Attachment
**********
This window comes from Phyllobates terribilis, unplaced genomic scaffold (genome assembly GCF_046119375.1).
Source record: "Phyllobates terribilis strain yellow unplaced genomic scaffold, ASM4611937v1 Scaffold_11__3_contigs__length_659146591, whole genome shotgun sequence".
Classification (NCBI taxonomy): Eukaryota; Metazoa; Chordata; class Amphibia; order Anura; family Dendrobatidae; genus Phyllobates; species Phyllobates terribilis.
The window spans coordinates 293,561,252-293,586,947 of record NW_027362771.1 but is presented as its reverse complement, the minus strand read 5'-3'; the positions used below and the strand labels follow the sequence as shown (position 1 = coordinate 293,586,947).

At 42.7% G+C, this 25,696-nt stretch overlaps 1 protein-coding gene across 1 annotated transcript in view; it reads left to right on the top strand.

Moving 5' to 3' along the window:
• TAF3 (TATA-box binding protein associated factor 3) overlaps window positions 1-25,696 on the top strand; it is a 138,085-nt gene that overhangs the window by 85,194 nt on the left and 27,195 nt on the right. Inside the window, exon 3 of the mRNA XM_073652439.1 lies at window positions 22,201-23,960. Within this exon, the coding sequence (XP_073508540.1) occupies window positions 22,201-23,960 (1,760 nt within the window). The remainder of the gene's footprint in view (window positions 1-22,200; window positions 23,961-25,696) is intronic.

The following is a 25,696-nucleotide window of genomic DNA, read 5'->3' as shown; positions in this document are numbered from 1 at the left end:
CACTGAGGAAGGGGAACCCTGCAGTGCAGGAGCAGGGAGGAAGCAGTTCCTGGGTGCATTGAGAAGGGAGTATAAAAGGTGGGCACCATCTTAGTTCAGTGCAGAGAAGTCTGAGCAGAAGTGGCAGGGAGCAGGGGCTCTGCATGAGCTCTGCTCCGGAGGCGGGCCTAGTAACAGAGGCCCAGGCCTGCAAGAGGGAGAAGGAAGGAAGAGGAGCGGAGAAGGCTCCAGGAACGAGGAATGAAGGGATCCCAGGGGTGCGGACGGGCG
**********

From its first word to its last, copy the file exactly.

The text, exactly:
This window comes from Phyllobates terribilis, unplaced genomic scaffold (genome assembly GCF_046119375.1).
Source record: "Phyllobates terribilis strain yellow unplaced genomic scaffold, ASM4611937v1 Scaffold_11__3_contigs__length_659146591, whole genome shotgun sequence".
Classification (NCBI taxonomy): Eukaryota; Metazoa; Chordata; class Amphibia; order Anura; family Dendrobatidae; genus Phyllobates; species Phyllobates terribilis.
The window spans coordinates 293,561,252-293,586,947 of record NW_027362771.1 but is presented as its reverse complement, the minus strand read 5'-3'; the positions used below and the strand labels follow the sequence as shown (position 1 = coordinate 293,586,947).

At 42.7% G+C, this 25,696-nt stretch overlaps 1 protein-coding gene across 1 annotated transcript in view; it reads left to right on the top strand.

Moving 5' to 3' along the window:
• TAF3 (TATA-box binding protein associated factor 3) overlaps window positions 1-25,696 on the top strand; it is a 138,085-nt gene that overhangs the window by 85,194 nt on the left and 27,195 nt on the right. Inside the window, exon 3 of the mRNA XM_073652439.1 lies at window positions 22,201-23,960. Within this exon, the coding sequence (XP_073508540.1) occupies window positions 22,201-23,960 (1,760 nt within the window). The remainder of the gene's footprint in view (window positions 1-22,200; window positions 23,961-25,696) is intronic.

The following is a 25,696-nucleotide window of genomic DNA, read 5'->3' as shown; positions in this document are numbered from 1 at the left end:
CACTGAGGAAGGGGAACCCTGCAGTGCAGGAGCAGGGAGGAAGCAGTTCCTGGGTGCATTGAGAAGGGAGTATAAAAGGTGGGCACCATCTTAGTTCAGTGCAGAGAAGTCTGAGCAGAAGTGGCAGGGAGCAGGGGCTCTGCATGAGCTCTGCTCCGGAGGCGGGCCTAGTAACAGAGGCCCAGGCCTGCAAGAGGGAGAAGGAAGGAAGAGGAGCGGAGAAGGCTCCAGGAACGAGGAATGAAGGGATCCCAGGGGTGCGGACGGGCG